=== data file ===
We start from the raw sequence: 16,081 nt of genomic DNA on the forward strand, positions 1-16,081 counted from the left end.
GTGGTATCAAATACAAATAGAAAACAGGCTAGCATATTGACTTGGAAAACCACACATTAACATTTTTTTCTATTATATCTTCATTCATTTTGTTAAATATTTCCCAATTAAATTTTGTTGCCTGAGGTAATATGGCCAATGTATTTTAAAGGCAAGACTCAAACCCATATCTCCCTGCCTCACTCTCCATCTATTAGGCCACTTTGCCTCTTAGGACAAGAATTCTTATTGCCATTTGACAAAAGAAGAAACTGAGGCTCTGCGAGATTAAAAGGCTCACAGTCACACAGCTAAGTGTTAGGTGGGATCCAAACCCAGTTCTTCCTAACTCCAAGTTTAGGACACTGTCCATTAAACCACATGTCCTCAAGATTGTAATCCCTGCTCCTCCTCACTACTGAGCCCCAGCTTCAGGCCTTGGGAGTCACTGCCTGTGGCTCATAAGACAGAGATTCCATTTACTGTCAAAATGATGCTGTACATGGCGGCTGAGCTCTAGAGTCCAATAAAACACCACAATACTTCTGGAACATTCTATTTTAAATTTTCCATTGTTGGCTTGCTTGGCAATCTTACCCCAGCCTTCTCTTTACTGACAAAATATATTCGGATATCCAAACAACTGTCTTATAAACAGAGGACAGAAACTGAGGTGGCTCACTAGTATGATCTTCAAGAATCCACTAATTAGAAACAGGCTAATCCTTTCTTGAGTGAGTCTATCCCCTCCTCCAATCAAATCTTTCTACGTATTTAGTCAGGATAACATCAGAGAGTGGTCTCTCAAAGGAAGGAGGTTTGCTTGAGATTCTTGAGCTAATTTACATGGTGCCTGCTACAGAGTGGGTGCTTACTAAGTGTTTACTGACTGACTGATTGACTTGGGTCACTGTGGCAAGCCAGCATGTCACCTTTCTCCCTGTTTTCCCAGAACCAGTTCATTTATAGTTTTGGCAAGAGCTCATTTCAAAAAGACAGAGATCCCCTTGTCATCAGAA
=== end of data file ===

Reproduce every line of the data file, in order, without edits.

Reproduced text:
We start from the raw sequence: 16,081 nt of genomic DNA on the forward strand, positions 1-16,081 counted from the left end.
GTGGTATCAAATACAAATAGAAAACAGGCTAGCATATTGACTTGGAAAACCACACATTAACATTTTTTTCTATTATATCTTCATTCATTTTGTTAAATATTTCCCAATTAAATTTTGTTGCCTGAGGTAATATGGCCAATGTATTTTAAAGGCAAGACTCAAACCCATATCTCCCTGCCTCACTCTCCATCTATTAGGCCACTTTGCCTCTTAGGACAAGAATTCTTATTGCCATTTGACAAAAGAAGAAACTGAGGCTCTGCGAGATTAAAAGGCTCACAGTCACACAGCTAAGTGTTAGGTGGGATCCAAACCCAGTTCTTCCTAACTCCAAGTTTAGGACACTGTCCATTAAACCACATGTCCTCAAGATTGTAATCCCTGCTCCTCCTCACTACTGAGCCCCAGCTTCAGGCCTTGGGAGTCACTGCCTGTGGCTCATAAGACAGAGATTCCATTTACTGTCAAAATGATGCTGTACATGGCGGCTGAGCTCTAGAGTCCAATAAAACACCACAATACTTCTGGAACATTCTATTTTAAATTTTCCATTGTTGGCTTGCTTGGCAATCTTACCCCAGCCTTCTCTTTACTGACAAAATATATTCGGATATCCAAACAACTGTCTTATAAACAGAGGACAGAAACTGAGGTGGCTCACTAGTATGATCTTCAAGAATCCACTAATTAGAAACAGGCTAATCCTTTCTTGAGTGAGTCTATCCCCTCCTCCAATCAAATCTTTCTACGTATTTAGTCAGGATAACATCAGAGAGTGGTCTCTCAAAGGAAGGAGGTTTGCTTGAGATTCTTGAGCTAATTTACATGGTGCCTGCTACAGAGTGGGTGCTTACTAAGTGTTTACTGACTGACTGATTGACTTGGGTCACTGTGGCAAGCCAGCATGTCACCTTTCTCCCTGTTTTCCCAGAACCAGTTCATTTATAGTTTTGGCAAGAGCTCATTTCAAAAAGACAGAGATCCCCTTGTCATCAGAA